None of the 134 companies assessed for disclosure of climate-related risks passed basic tests.
The annual review by independent non-profit Carbon Tracker group found that carbon-intensive companies were not sufficiently disclosing the effects of climate-related risks and net zero emissions plans in their financial statements, an omission that deprived investors of key information.
98% did not provide evidence that their 2021 financial statements had taken into account the effects of climate-related matters.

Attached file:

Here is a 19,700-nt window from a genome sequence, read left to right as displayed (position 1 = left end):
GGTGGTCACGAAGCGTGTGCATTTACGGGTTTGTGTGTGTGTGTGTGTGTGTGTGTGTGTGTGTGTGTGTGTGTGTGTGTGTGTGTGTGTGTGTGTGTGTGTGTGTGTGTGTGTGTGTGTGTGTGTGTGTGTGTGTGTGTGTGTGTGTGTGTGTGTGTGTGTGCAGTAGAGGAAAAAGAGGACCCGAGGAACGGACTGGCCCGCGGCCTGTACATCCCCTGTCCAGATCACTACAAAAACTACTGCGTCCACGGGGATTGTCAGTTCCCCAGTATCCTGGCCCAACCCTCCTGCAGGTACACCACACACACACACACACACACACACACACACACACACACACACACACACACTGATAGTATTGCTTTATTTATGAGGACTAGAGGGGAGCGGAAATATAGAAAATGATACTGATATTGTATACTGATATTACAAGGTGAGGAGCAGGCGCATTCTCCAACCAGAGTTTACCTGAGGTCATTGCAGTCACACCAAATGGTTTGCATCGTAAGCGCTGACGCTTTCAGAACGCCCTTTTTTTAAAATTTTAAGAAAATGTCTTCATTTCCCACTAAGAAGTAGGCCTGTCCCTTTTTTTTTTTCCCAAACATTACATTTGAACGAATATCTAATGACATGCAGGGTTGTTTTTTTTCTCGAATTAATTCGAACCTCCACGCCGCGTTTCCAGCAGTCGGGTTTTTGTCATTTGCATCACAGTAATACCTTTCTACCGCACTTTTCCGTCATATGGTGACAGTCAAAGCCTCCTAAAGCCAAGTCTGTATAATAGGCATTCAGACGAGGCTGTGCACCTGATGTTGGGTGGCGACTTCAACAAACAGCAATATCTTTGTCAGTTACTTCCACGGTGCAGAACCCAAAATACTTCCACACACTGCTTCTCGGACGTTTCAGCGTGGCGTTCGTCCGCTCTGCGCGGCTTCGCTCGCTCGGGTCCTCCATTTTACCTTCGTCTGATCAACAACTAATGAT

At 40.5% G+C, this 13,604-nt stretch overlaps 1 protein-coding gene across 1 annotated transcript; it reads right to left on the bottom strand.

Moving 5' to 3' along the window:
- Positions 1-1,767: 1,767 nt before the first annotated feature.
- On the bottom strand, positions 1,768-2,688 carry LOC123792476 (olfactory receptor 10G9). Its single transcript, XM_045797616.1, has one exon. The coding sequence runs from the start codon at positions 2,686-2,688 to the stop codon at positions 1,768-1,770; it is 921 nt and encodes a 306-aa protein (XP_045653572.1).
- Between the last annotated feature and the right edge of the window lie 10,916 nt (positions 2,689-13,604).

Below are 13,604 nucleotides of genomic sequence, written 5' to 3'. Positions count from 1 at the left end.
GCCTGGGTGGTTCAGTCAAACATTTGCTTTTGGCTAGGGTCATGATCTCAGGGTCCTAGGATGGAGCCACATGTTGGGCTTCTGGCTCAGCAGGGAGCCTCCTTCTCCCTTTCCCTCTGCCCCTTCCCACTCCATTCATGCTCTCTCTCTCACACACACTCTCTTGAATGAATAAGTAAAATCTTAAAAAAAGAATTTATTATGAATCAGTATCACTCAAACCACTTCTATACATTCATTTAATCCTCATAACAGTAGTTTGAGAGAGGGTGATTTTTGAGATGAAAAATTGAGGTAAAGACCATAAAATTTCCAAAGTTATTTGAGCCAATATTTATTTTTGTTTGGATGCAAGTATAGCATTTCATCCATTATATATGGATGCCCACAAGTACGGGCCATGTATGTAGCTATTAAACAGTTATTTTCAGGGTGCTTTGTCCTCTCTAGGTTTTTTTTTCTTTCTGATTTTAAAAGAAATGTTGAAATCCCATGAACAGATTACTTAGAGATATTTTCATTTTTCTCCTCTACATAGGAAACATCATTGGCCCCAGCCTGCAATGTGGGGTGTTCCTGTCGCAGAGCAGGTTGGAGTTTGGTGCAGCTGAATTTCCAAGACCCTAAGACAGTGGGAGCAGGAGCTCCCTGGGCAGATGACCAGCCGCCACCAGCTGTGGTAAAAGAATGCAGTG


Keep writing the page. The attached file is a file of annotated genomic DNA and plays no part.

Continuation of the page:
For example, French multinational Air Liquide and carmaker Mercedes-Benz indicated that climate change would not have a material impact on their financial statements, but did not explain that conclusion.
Mercedes-Benz declined to comment.
Air Liquide, responding after publication, said its in-depth studies of its climate change risks deemed them “not material” at a group level, and that it was developing decarbonisation solutions such as carbon capture.
Very few companies disclosed how climate considerations would affect their assets, or detail underlying assumptions, such as an implied carbon price, the Carbon Tracker report said. Most audit reports, meanwhile, did not thoroughly assess material climate-related matters, nor indicate whether they had considered the effects of net zero emission targets.
Not a single company met all of the seven tests the authors used in their assessment.